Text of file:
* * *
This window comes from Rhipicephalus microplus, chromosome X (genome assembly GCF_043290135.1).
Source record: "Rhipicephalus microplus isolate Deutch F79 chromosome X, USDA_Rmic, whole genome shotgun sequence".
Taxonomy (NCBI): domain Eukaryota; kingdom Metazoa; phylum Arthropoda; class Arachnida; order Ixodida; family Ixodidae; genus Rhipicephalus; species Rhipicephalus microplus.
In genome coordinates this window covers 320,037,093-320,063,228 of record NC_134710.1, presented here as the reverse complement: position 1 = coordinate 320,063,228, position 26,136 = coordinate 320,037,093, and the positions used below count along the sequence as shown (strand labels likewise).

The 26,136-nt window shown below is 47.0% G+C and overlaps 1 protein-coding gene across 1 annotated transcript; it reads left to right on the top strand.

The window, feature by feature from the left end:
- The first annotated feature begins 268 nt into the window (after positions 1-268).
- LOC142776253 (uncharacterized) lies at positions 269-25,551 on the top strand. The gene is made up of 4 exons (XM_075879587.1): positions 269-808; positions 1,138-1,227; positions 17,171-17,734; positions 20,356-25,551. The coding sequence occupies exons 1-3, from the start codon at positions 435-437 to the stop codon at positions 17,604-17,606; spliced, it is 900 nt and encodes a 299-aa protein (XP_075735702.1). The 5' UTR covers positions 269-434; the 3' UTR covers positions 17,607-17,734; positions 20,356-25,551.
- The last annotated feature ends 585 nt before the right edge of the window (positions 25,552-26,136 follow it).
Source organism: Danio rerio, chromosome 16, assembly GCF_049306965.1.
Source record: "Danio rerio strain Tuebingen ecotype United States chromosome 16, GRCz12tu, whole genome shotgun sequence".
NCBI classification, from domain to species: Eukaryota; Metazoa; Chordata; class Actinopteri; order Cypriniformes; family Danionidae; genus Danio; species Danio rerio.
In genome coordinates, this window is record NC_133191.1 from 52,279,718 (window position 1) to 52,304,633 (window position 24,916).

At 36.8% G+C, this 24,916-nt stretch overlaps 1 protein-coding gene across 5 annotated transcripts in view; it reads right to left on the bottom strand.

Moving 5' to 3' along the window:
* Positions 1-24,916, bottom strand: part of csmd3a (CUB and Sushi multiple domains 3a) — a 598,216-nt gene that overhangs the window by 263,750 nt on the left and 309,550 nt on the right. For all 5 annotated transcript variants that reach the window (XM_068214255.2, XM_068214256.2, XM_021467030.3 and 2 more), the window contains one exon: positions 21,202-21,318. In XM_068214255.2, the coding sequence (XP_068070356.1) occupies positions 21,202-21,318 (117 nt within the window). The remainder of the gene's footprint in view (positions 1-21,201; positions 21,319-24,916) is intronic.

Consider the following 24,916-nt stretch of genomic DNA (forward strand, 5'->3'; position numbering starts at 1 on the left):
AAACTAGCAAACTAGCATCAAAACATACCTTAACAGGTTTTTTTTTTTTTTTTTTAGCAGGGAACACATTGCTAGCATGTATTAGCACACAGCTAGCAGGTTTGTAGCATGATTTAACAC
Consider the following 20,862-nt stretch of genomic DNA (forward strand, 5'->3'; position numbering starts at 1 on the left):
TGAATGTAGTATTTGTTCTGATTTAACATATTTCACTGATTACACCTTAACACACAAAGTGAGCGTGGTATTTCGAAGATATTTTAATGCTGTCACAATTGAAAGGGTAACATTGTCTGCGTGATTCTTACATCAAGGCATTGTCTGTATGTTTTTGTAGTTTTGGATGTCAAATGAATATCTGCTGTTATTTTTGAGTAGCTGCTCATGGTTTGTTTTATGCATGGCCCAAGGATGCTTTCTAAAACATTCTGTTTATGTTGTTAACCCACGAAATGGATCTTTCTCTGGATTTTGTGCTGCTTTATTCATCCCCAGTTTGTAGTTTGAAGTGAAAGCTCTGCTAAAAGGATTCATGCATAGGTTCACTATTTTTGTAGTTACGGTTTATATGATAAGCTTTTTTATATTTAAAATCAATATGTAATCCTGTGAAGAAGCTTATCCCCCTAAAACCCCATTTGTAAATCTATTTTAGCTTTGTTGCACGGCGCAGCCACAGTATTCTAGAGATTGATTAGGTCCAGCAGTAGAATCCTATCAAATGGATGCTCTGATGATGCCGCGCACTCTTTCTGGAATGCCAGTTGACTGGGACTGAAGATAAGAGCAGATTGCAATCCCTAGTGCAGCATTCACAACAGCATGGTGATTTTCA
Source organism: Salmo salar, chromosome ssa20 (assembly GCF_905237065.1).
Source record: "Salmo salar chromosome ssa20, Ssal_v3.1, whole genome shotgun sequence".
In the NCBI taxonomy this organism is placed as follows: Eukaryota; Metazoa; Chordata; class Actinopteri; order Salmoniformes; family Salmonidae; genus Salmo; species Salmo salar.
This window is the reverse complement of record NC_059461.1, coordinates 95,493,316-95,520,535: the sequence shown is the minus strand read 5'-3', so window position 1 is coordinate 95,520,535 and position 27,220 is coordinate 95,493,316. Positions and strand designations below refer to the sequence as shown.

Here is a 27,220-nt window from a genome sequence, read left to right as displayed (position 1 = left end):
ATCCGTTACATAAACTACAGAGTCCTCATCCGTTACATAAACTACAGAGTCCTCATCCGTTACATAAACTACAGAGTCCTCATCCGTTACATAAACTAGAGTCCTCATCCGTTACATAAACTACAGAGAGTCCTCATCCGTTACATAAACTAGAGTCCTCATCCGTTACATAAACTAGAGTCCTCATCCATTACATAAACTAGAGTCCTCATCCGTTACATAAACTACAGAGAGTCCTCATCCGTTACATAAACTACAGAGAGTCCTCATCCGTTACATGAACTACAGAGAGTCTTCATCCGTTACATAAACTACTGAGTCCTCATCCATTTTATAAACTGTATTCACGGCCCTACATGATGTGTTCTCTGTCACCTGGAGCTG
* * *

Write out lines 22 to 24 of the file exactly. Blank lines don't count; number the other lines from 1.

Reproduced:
Source record: "Salmo salar chromosome ssa20, Ssal_v3.1, whole genome shotgun sequence".
In the NCBI taxonomy this organism is placed as follows: Eukaryota; Metazoa; Chordata; class Actinopteri; order Salmoniformes; family Salmonidae; genus Salmo; species Salmo salar.
This window is the reverse complement of record NC_059461.1, coordinates 95,493,316-95,520,535: the sequence shown is the minus strand read 5'-3', so window position 1 is coordinate 95,520,535 and position 27,220 is coordinate 95,493,316. Positions and strand designations below refer to the sequence as shown.